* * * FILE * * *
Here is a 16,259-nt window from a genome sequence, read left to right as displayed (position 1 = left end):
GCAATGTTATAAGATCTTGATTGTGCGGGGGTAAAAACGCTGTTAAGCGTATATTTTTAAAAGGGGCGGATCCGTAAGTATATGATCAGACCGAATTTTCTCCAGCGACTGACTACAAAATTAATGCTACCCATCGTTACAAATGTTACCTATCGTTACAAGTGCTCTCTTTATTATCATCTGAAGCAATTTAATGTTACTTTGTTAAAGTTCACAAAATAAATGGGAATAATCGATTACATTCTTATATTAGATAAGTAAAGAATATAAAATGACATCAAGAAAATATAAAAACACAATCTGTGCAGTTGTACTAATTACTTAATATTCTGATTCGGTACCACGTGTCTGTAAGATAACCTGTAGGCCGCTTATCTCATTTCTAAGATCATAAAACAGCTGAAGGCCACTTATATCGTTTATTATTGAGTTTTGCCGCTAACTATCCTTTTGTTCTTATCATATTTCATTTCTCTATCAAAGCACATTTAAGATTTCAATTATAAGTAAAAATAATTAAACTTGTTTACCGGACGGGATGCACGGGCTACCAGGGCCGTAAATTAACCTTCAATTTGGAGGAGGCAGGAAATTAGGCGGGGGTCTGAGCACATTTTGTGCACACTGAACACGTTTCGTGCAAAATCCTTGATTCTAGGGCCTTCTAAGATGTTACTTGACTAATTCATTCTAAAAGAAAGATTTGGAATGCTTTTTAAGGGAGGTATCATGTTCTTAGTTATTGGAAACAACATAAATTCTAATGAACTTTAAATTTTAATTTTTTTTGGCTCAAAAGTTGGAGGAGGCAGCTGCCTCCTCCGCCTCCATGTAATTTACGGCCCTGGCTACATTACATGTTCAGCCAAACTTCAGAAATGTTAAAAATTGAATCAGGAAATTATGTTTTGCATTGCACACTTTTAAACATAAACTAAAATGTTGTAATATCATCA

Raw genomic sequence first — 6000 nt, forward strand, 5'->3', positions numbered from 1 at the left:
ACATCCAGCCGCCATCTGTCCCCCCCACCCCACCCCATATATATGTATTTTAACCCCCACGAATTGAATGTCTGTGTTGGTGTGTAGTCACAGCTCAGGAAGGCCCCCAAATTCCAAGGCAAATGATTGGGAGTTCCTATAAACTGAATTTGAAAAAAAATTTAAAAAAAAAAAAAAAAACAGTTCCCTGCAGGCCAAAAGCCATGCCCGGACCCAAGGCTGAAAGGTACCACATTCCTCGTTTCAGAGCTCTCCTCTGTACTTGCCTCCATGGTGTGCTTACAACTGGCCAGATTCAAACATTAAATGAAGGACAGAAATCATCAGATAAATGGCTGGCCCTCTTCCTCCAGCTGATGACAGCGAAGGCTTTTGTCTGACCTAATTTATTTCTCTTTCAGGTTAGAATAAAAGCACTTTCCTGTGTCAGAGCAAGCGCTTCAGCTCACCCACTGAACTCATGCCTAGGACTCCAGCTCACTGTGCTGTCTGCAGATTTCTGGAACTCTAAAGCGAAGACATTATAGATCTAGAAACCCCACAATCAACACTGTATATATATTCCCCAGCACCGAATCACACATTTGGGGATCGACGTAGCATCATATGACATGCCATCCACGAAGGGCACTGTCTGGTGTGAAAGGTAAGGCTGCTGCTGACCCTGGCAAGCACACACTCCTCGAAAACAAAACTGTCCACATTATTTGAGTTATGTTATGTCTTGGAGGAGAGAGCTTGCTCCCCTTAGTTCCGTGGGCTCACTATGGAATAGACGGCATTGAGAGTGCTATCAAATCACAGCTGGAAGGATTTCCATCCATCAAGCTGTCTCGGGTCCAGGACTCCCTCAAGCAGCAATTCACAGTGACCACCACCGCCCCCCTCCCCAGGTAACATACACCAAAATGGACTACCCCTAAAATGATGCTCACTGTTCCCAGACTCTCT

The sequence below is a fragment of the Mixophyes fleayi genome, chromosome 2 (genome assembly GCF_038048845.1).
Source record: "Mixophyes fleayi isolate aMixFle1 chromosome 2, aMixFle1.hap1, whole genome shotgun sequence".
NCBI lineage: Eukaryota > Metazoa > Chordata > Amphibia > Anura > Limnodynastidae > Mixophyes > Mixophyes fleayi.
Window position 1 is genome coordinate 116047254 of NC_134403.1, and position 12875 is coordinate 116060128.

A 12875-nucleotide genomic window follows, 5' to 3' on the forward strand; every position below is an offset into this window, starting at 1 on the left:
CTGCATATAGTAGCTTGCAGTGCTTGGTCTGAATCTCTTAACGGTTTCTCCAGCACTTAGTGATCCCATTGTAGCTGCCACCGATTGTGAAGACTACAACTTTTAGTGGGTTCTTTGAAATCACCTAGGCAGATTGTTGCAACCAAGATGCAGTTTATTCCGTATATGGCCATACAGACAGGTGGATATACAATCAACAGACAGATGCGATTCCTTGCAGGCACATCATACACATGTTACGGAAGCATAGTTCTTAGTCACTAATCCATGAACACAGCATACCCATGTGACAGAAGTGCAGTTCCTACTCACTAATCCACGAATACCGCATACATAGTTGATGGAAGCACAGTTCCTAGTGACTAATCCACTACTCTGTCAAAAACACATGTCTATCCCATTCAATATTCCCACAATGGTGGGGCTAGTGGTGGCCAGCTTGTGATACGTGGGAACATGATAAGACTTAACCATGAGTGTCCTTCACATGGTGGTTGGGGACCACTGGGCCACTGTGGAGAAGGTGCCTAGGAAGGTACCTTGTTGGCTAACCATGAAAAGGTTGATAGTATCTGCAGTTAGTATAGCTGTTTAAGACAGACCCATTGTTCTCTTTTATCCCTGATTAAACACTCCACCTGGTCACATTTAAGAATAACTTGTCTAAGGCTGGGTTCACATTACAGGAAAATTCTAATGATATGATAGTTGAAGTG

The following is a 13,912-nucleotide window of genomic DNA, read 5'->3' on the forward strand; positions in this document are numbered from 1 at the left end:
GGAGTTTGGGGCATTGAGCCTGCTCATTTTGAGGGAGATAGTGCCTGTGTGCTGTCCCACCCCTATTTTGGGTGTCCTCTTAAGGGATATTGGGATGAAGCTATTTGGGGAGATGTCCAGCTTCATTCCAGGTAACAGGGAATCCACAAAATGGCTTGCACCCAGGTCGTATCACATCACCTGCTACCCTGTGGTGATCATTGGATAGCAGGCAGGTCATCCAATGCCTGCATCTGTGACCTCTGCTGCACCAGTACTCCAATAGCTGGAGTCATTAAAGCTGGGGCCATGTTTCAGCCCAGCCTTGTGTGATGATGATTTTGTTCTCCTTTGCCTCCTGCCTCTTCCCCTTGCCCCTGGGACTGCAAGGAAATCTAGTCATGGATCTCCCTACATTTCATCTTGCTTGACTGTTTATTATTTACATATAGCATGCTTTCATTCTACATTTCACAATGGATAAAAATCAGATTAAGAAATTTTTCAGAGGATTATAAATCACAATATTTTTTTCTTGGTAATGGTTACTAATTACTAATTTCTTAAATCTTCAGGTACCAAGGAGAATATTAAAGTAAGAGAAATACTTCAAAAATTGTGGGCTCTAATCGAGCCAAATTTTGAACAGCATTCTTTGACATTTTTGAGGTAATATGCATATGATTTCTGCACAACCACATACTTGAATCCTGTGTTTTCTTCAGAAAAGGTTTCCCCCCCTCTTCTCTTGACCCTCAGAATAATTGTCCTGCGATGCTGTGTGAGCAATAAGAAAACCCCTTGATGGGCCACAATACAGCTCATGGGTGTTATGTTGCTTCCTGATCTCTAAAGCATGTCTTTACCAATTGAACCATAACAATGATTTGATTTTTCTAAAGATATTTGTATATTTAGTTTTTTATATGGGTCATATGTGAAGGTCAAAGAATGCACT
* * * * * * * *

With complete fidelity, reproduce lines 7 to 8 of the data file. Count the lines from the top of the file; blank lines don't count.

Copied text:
NCBI lineage: Eukaryota > Metazoa > Chordata > Amphibia > Anura > Limnodynastidae > Mixophyes > Mixophyes fleayi.
Window position 1 is genome coordinate 116047254 of NC_134403.1, and position 12875 is coordinate 116060128.